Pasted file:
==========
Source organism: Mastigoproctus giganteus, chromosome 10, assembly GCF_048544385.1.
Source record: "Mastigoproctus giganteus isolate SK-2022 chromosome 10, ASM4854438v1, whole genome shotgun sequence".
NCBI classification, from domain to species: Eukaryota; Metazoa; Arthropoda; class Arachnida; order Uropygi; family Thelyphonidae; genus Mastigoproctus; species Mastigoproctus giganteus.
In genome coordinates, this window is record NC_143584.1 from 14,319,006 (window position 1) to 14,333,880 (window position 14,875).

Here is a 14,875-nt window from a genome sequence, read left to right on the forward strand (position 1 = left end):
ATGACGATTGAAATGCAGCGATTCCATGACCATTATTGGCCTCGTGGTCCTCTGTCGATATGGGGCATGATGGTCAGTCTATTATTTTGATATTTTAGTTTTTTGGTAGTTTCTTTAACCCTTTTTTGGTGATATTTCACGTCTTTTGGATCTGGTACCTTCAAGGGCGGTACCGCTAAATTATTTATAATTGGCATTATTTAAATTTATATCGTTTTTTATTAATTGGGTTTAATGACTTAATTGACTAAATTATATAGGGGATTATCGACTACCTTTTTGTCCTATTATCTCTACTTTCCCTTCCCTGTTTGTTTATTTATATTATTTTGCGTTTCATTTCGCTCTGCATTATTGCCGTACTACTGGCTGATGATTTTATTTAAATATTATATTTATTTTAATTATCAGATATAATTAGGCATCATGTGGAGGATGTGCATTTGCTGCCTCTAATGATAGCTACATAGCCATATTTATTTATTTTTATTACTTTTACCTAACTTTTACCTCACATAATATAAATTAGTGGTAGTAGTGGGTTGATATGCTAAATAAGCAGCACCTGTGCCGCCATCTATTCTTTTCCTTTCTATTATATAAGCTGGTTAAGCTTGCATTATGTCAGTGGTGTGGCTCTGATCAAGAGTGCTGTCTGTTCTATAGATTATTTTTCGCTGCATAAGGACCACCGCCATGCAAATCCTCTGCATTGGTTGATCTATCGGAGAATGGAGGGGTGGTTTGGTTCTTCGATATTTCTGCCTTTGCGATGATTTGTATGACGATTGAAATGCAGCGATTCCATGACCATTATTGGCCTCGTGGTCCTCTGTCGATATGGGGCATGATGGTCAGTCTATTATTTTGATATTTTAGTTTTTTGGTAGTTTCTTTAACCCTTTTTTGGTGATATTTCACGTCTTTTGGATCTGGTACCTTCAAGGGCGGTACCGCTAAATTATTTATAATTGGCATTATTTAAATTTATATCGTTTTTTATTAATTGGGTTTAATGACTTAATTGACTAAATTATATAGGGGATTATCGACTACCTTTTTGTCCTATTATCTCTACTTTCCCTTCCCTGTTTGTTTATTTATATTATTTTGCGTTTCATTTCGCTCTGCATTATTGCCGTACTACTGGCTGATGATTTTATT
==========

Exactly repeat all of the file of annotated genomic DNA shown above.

Source organism: Mastigoproctus giganteus, chromosome 10, assembly GCF_048544385.1.
Source record: "Mastigoproctus giganteus isolate SK-2022 chromosome 10, ASM4854438v1, whole genome shotgun sequence".
NCBI classification, from domain to species: Eukaryota; Metazoa; Arthropoda; class Arachnida; order Uropygi; family Thelyphonidae; genus Mastigoproctus; species Mastigoproctus giganteus.
In genome coordinates, this window is record NC_143584.1 from 14,319,006 (window position 1) to 14,333,880 (window position 14,875).

Here is a 14,875-nt window from a genome sequence, read left to right on the forward strand (position 1 = left end):
ATGACGATTGAAATGCAGCGATTCCATGACCATTATTGGCCTCGTGGTCCTCTGTCGATATGGGGCATGATGGTCAGTCTATTATTTTGATATTTTAGTTTTTTGGTAGTTTCTTTAACCCTTTTTTGGTGATATTTCACGTCTTTTGGATCTGGTACCTTCAAGGGCGGTACCGCTAAATTATTTATAATTGGCATTATTTAAATTTATATCGTTTTTTATTAATTGGGTTTAATGACTTAATTGACTAAATTATATAGGGGATTATCGACTACCTTTTTGTCCTATTATCTCTACTTTCCCTTCCCTGTTTGTTTATTTATATTATTTTGCGTTTCATTTCGCTCTGCATTATTGCCGTACTACTGGCTGATGATTTTATTTAAATATTATATTTATTTTAATTATCAGATATAATTAGGCATCATGTGGAGGATGTGCATTTGCTGCCTCTAATGATAGCTACATAGCCATATTTATTTATTTTTATTACTTTTACCTAACTTTTACCTCACATAATATAAATTAGTGGTAGTAGTGGGTTGATATGCTAAATAAGCAGCACCTGTGCCGCCATCTATTCTTTTCCTTTCTATTATATAAGCTGGTTAAGCTTGCATTATGTCAGTGGTGTGGCTCTGATCAAGAGTGCTGTCTGTTCTATAGATTATTTTTCGCTGCATAAGGACCACCGCCATGCAAATCCTCTGCATTGGTTGATCTATCGGAGAATGGAGGGGTGGTTTGGTTCTTCGATATTTCTGCCTTTGCGATGATTTGTATGACGATTGAAATGCAGCGATTCCATGACCATTATTGGCCTCGTGGTCCTCTGTCGATATGGGGCATGATGGTCAGTCTATTATTTTGATATTTTAGTTTTTTGGTAGTTTCTTTAACCCTTTTTTGGTGATATTTCACGTCTTTTGGATCTGGTACCTTCAAGGGCGGTACCGCTAAATTATTTATAATTGGCATTATTTAAATTTATATCGTTTTTTATTAATTGGGTTTAATGACTTAATTGACTAAATTATATAGGGGATTATCGACTACCTTTTTGTCCTATTATCTCTACTTTCCCTTCCCTGTTTGTTTATTTATATTATTTTGCGTTTCATTTCGCTCTGCATTATTGCCGTACTACTGGCTGATGATTTTATT